- Carson Cook
Sundance Review: A Love Song
It’s easy to foresee comparisons to Nomadland for Max Walker-Silverman’s debut feature. Like Chloé Zhao’s Oscar-winner, A Love Song centers an older, solitary woman, living mostly off the grid, surrounded by plenty of vast and lovely landscapes. And though those comparisons will likely do a disservice to Walker-Silverman’s film given Nomadland’s artistry and accolades, A Love Song isn’t trying to imitate Zhao — and winds up the better for it.
At the film’s heart is the wonderful Dale Dickey, playing Faye, a woman we suspect has suffered some sort of heartbreak. She lives by herself on a campsite where her only contacts are the mailman and the few other campers in the area. She spends each day and night in mostly the same manner: drinking coffee, catching and eating crawfish, listening to her radio, and reading one of the two books in her camper — one on bird calls, the other about constellations. Her reluctance to leave and her anticipation for the mail signal one thing: she’s waiting for someone.
Not to give too much away, but someone does eventually show up, in the form of the great Wes Studi. Always a welcome sight, Studi brings both gravitas and vulnerability to another wandering soul, lost and looking for companionship — even if he isn’t entirely sure he’s ready for it. The chemistry between him and Dickey is palpable but melancholy, and makes for the film’s greatest strength; the middle section the two actors share is the most engrossing and the most emotionally resonant.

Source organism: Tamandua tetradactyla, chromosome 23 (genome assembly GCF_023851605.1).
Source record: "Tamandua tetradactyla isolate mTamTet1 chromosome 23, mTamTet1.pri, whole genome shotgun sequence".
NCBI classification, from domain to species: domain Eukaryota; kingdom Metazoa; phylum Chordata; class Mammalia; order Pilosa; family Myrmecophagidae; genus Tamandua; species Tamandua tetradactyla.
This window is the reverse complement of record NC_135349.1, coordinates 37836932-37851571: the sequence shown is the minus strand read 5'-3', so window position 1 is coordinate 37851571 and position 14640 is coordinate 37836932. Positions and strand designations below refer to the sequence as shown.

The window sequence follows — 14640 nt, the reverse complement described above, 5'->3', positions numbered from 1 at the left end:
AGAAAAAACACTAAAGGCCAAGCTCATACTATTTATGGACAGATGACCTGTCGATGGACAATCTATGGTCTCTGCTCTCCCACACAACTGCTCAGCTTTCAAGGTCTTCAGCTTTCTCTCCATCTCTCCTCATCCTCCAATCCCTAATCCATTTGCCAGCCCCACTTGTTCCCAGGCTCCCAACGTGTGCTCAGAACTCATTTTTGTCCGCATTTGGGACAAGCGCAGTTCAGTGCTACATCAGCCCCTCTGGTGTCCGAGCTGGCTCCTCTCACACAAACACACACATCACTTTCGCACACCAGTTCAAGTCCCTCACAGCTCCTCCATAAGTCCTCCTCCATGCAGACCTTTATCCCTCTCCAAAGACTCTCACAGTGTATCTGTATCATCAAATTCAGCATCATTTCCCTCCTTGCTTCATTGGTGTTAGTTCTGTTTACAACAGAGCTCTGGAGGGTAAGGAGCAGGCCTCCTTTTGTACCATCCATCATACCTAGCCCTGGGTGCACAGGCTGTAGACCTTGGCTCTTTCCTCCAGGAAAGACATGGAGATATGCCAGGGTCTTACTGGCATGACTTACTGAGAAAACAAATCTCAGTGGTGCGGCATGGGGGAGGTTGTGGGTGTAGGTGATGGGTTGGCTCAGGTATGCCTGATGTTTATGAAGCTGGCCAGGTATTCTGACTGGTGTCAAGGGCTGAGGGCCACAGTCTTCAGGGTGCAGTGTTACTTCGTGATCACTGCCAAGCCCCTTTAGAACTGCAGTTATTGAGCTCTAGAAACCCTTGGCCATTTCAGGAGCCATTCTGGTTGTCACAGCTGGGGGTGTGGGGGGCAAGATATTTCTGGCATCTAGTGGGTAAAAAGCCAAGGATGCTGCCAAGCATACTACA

Dickey carries the rest of the film, though it doesn’t quite have the same magic when other characters interact with Faye. Early sequences of her on her own work quite well, effectively showing her relationship with the natural world as well as underlining her loneliness; Walker-Silverman smartly knows when to keep things understated, spending plenty of time on quiet world-building and avoiding some of the expected narrative turns. This patience pays off and endears the film enough to overcome some of the more clichéd missteps — compositions that get a little too cute, a thematically blunt pseudo-magical radio, and scenes with a strange family that feel jarringly out of place.
A Love Song is brief (and there may not even be quite enough there to fill its 80 minutes) but the sentiments at its core are heartfelt and ring true, especially when expressed by actors of the quality of Dickey and Studi — watching them work is ultimately worth the price of admission.